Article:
Welcome!

I'm James Maxey, the author of the Dragon Age fantasy series of Bitterwood, Dragonforge, and Dragonseed, the Dragon Apocalypse series of Greatshadow, Hush, and Witchbreaker, as well as the superhero novels Nobody Gets the Girl and Burn Baby Burn. I use this site to discuss a wide range of topics, with a heavy emphasis on cranky, uninformed rants about politics and religion and other topics that polite people attempt to avoid. For anyone just wanting to read about my books, I maintain a second blog, The Prophet and the Dragon, where I keep the focus solely on my fiction. I also have a webpage where both blogs stream, with more information about all my books, at jamesmaxey.net.

Friday, June 06, 2008

Racing toward the End

I've been hunkered down writing a good bit of the day. There's also been some bill paying and air conditioner purchasing and installation mixed in there... we're pushing 100 degrees here in NC. I bought a 12,000 BTU model that's supposed to cool 550 square feet--roughly the area of my living room, office, and a bit of the kitchen. So far, the day is really testing the unit. Tomorrow, I'll install the much smaller 65000 BTU model in my bedroom and see if that helps things out. Days like today make me wonder if I'm wrong about global warming. But, of course, the data from any given city on any given day is pretty meaningless. And global warming is one of those issues where it really doesn't matter much if my opinion is right or wrong. So what? The reality is, we as a species are going to be pumping a lot more CO2 in the air next year, and we'll be pumping out more the year after that, and more the year after that. The AC unit in my window is making my carbon footprint bigger, but I'm one of the select few people on the planet that get to have AC. That's not going to last for long, though. The chinese are putting in AC. People in India are installing AC. Coal is going to be powering most of this.

And, of course, that's not even the big driver of greenhouse gasses. The big drivers are the agricultural systems that keep American's fat and happy... and, coming soon to a planet near you, steak-eating Chinese will make American's look like vegan sissies. Food follows money.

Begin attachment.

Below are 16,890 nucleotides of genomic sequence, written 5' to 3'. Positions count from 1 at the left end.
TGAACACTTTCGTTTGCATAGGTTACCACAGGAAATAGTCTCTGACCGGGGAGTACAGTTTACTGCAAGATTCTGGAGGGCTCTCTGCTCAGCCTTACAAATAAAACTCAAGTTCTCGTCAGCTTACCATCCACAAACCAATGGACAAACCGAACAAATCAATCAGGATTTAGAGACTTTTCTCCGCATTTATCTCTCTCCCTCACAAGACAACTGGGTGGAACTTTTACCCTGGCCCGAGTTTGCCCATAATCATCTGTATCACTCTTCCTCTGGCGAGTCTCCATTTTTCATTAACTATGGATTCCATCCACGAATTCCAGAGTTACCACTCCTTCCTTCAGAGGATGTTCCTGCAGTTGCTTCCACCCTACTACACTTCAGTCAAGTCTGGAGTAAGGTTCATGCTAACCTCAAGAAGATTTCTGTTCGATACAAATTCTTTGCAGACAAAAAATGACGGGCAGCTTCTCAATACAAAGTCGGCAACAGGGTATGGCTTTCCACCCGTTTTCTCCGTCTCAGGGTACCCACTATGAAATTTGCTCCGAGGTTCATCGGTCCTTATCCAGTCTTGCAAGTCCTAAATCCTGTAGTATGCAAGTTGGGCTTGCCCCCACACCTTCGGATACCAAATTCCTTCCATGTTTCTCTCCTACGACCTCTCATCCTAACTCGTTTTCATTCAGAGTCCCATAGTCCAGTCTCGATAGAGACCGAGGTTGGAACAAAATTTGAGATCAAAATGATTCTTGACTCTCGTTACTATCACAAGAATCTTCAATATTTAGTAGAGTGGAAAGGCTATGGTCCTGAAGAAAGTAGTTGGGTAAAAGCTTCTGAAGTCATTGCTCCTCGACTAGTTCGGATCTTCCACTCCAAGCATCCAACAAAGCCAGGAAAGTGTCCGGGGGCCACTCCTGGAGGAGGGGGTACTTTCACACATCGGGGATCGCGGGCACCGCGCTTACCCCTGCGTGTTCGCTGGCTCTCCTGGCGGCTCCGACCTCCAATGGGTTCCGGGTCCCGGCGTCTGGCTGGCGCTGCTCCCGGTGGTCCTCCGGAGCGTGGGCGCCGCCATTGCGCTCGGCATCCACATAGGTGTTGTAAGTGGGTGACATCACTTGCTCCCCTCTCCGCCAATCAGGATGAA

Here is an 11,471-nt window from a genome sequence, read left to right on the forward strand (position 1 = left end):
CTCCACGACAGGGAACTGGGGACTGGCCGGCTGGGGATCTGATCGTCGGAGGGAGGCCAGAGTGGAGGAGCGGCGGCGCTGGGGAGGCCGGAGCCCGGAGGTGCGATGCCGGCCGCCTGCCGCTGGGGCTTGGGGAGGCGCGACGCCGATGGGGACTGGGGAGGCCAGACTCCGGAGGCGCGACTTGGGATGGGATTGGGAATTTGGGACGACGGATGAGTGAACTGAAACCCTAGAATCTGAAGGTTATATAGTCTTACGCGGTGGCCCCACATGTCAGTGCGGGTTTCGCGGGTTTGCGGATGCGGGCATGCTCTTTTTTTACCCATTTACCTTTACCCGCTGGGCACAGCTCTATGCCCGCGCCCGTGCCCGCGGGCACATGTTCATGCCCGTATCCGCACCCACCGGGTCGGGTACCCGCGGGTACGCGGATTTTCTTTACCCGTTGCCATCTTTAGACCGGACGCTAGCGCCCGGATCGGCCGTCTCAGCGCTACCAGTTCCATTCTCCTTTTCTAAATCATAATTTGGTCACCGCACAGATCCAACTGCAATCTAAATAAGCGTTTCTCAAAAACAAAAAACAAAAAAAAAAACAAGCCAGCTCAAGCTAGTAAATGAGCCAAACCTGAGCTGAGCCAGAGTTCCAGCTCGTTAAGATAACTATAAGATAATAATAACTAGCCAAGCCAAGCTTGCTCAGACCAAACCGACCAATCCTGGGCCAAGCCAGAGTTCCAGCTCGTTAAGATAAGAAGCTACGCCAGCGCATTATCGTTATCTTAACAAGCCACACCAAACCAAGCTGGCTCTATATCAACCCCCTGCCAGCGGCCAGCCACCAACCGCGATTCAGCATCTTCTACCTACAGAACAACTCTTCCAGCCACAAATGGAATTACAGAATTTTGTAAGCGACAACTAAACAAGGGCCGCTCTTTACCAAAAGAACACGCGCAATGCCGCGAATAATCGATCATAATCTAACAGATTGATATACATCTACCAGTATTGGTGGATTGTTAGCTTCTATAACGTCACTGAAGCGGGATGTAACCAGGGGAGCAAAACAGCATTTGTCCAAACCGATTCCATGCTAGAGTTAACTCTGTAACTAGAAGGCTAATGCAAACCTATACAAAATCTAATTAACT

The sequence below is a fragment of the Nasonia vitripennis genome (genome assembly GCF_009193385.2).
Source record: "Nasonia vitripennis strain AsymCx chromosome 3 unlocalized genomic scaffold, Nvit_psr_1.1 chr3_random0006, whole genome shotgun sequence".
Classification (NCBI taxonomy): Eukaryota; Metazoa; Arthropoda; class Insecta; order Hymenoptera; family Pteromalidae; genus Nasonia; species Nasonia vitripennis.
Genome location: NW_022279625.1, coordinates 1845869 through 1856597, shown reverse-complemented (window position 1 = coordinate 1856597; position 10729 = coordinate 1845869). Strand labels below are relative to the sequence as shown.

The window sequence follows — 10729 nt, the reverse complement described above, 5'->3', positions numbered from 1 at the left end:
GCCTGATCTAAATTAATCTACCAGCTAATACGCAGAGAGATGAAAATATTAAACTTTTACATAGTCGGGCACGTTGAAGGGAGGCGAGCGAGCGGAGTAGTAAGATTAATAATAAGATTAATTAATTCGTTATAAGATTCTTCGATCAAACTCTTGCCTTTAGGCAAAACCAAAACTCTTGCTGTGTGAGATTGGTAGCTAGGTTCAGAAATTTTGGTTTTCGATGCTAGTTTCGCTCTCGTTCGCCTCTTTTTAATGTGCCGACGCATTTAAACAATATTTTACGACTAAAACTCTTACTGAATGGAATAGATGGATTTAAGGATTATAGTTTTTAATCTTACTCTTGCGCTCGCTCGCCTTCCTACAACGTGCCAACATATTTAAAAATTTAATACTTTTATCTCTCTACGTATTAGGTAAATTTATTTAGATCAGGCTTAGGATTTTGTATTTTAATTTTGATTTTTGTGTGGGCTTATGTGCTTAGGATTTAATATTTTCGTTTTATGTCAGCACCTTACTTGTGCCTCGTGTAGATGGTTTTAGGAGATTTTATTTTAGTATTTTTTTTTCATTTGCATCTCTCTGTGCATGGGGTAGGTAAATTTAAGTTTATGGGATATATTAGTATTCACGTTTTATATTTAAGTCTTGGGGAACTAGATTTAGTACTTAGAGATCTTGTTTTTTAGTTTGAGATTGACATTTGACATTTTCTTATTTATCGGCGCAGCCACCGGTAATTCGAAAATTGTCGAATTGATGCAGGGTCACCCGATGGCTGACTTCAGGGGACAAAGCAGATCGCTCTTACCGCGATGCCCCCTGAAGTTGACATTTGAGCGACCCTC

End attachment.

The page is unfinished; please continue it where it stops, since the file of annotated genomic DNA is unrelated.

So, we're all doomed, unless we're wrong, and there are feedback systems in the planet that keep the thermostat stable, or unless the extra heat turns out not to matter all that much. The ice caps will melt, and we'll lose some tropical shoreline, but we'll start building beach houses in Russia and Canada, and life will roll on.

This wasn't at ALL what I sat down to talk about by the way. I'm actually sitting down to report that at some point tomorrow, I'll roll over the 120k mark on Dragonseed, the third Bitterwood book. Actually, there's a decent shot I'll roll past the 125k mark. I worked on Chapter 29 today. Tomorrow I'll do 30, and maybe go back and fill in a scene or two, and that will be the end of the first draft.

Right now, I'm in a good news/bad news sort of area, plot wise. I had really set myself a goal of finishing all the major plot threads raised in the trilogy at the end of this book. Any further books set in the Dragon Age were going to follow a different cast. But, while I'm confident I'll end the story of Bitterwood, it looks like I'm going to have to leave a few of the rest of the cast with some dangling plot threads. Not major ones, but my goal had been to have all the characters by the end of this book either living happily ever after, or dead. Now, it looks like I'll be getting many of my characters out of the fire at the end of the book, but still in a frying pan, so to speak. Ah well. These things happen. Rome wasn't built in a day, and the human/dragon struggle for dominance can't be completely resolved in a few books. It's like waving a magic wand and saying that the Palestinian/Isreali conflict is all better now.

Sunday, I plan to nap. Maybe go fishing, even with the heat. Maybe stretch out in front of the AC and read a book. Then... the rewrites begin. But, that's the thing about endings. They always seem to morph into beginnings.

1 comment:

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